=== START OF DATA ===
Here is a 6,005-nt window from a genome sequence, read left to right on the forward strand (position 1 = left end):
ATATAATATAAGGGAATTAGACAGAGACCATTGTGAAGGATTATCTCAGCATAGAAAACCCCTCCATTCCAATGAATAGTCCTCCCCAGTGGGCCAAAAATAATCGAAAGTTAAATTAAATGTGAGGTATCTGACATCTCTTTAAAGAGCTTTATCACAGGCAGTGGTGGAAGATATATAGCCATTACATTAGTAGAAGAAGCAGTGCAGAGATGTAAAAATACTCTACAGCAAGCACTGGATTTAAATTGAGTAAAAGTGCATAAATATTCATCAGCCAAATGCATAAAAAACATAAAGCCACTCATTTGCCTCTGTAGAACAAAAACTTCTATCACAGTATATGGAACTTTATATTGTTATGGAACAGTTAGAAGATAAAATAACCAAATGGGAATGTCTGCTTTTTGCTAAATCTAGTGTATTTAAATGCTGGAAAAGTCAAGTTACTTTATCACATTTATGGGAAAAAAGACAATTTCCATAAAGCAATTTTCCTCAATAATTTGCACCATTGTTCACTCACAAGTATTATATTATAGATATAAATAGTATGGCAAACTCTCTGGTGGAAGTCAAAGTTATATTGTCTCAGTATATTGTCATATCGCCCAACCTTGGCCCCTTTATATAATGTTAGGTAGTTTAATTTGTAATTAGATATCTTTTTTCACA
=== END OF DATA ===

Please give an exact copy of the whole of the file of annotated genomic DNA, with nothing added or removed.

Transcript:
Here is a 6,005-nt window from a genome sequence, read left to right on the forward strand (position 1 = left end):
ATATAATATAAGGGAATTAGACAGAGACCATTGTGAAGGATTATCTCAGCATAGAAAACCCCTCCATTCCAATGAATAGTCCTCCCCAGTGGGCCAAAAATAATCGAAAGTTAAATTAAATGTGAGGTATCTGACATCTCTTTAAAGAGCTTTATCACAGGCAGTGGTGGAAGATATATAGCCATTACATTAGTAGAAGAAGCAGTGCAGAGATGTAAAAATACTCTACAGCAAGCACTGGATTTAAATTGAGTAAAAGTGCATAAATATTCATCAGCCAAATGCATAAAAAACATAAAGCCACTCATTTGCCTCTGTAGAACAAAAACTTCTATCACAGTATATGGAACTTTATATTGTTATGGAACAGTTAGAAGATAAAATAACCAAATGGGAATGTCTGCTTTTTGCTAAATCTAGTGTATTTAAATGCTGGAAAAGTCAAGTTACTTTATCACATTTATGGGAAAAAAGACAATTTCCATAAAGCAATTTTCCTCAATAATTTGCACCATTGTTCACTCACAAGTATTATATTATAGATATAAATAGTATGGCAAACTCTCTGGTGGAAGTCAAAGTTATATTGTCTCAGTATATTGTCATATCGCCCAACCTTGGCCCCTTTATATAATGTTAGGTAGTTTAATTTGTAATTAGATATCTTTTTTCACA